The cause of guilt is to recognize that I have violated some standard of thinking, feeling or behaving. If I don’t appreciate or even know of the standard(s), then I don’t feel guilt. If I do, then I have a problem, mostly how to deal with my ambivalence. Ambivalence? Yes. Guilt, like procrastination and the inability to forgive are the three major forms of ambivalence. (An example of a minor form of ambivalence would be simple indecision, say at a restaurant, having trouble deciding which entrĂ©e is more appealing. Distrust can be a form of ambivalence, but some forms of distrust can just be distrust without ambivalence.)
In more ways than one, this is a treatise on ambivalence because guilt is one of three major forms of ambivalence. Why discuss ambivalence? Guilt rests on the foundation of ambivalence. Without a solid understanding of ambivalence, the three major manifestations of ambivalence make no sense. For a complete discussion on ambivalence and its relation to procrastination, guilt or forgiveness, see the author’s ebooks on these subjects.
-Dr. Griggs

What A Psychologist Says About Guilt--Part II

This is the second of a three-part series of articles on what a psychologist has to say about guilt. Please read the first article before reading this one.

To continue…

Because psychological pain is something to be avoided, the recipient is motivated to reduce his or her discomfort (conflict, indecision, anxiety). The speaker implies he or she can do that by conforming to THE standard (again, the speaker’s standard). The listener is “influenced,” albeit negatively. One of my many mentors over the years defined guilt as “any way I can control you.” Guilt is manipulative, and in this case more indirect, i.e., covert, but controlling.
Here is a short example. Suppose I come home from the grocery store and I bring several bags of groceries into the kitchen. My wife notices I forgot to buy milk. She says to me, “You forgot to buy milk. Don’t you love me?” Now I feel anxious because I failed at something. Worse, I have shown my wife I do not love her, at least by HER standards. What a failure I am. To reduce my guilt (anxiety, sense of failure), I “should” go back to the store, buy milk, bring it home, present it to my wife, who will then be assured that, in fact, I love her. My anxiety will be gone and she will be happy. Right? Not so fast!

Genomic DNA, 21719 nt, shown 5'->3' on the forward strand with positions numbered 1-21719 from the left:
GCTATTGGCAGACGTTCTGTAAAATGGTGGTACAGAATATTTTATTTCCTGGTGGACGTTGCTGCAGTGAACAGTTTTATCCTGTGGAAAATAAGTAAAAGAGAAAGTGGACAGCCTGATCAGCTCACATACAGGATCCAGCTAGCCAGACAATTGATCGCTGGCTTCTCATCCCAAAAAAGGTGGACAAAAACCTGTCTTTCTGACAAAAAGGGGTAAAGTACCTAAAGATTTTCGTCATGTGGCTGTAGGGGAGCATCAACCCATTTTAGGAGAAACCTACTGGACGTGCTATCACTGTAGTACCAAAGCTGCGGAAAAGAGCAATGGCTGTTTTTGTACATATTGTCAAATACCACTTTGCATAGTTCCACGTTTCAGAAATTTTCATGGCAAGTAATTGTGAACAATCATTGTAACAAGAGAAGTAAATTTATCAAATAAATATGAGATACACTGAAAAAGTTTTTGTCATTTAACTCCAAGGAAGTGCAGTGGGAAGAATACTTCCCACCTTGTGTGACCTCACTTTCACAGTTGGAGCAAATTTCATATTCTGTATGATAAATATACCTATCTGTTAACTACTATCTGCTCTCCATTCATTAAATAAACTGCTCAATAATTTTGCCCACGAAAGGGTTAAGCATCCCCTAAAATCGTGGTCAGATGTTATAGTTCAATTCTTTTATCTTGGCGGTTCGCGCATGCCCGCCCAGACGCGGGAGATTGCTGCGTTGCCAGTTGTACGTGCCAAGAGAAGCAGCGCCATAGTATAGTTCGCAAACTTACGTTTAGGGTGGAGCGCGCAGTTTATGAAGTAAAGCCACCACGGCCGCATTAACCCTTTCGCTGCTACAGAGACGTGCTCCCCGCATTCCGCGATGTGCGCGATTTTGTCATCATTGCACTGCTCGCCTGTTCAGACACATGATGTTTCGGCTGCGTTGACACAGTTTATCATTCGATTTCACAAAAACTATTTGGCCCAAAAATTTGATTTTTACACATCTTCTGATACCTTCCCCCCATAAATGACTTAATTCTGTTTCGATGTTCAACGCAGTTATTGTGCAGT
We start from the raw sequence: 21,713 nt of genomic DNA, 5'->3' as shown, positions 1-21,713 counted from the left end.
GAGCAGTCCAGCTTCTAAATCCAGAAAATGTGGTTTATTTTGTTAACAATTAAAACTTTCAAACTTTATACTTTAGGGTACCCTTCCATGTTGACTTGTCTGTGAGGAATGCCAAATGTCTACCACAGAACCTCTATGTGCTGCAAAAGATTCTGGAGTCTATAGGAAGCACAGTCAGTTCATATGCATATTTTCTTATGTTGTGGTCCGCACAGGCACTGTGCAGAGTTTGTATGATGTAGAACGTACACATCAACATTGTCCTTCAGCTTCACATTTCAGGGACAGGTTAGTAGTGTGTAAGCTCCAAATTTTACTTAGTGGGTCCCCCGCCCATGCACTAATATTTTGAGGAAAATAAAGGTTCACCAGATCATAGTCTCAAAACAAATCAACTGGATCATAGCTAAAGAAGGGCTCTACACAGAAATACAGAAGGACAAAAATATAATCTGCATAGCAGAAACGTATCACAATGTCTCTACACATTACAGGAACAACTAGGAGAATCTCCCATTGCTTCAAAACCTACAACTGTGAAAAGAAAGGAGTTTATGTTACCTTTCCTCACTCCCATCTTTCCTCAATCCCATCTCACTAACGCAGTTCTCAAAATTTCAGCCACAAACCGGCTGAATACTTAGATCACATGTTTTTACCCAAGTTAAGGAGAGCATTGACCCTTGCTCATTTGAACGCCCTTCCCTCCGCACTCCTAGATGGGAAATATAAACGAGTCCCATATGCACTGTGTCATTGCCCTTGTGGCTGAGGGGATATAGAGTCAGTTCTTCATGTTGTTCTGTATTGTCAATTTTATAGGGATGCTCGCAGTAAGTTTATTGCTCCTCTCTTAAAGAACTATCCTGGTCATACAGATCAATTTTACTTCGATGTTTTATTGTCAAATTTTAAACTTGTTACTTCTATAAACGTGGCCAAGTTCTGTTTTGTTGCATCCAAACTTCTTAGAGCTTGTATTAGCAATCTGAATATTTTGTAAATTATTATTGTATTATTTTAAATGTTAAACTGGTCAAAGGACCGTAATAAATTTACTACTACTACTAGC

The underlying feeling behind guilt—and this is what almost everyone misses—is anger, or one of its many subtler versions--resentment, frustration, annoyance, irritation, etc.

“Guilt is anger directed at ourselves—at what we did or did not do. Resentment is anger directed at others—at what they did or did not do.”--Peter McWilliams

No one likes to be criticized or judged or to be made to feel he or she has failed, or even just “fallen short.” The natural reaction to this kind of message; that is, to judgment or criticism, is resentment. The “control” aspect embedded in the communication that generates guilt is intended to covertly maneuver the recipient into behaving or thinking differently; in other words, to “fix” the problem as described by the speaker in the manner the speaker wishes, thereby acknowledging that THE standard as communicated is the right one. The anxiety motivates the recipient to “stuff” the anger. This is why we miss it. We are motivated by the speaker to conform to the speaker’s wishes, not to spell out how angry we are and why; rather, to conform to reduce our anxiety, thus feel better without experiencing overt conflict. This is the anatomy of guilt—pressure to accept some standard, resistance, anxiety and suppression of anger. So, what are we to do?
In the above example, I was motivated to return to the grocery store and buy milk, not to tell my wife I was irritated by her comments. My wife controlled me with guilt. She raised my anxiety on the surface and so to lower my anxiety, to rectify my “error,” I had to do what she wanted. She motivated me to do that with guilt, which I can only eliminate by going back to the store. She got what she wanted. I did not and was left with negative feelings.

-Dr. Griggs

Here’s What A Psychologist Says About Guilt--Part I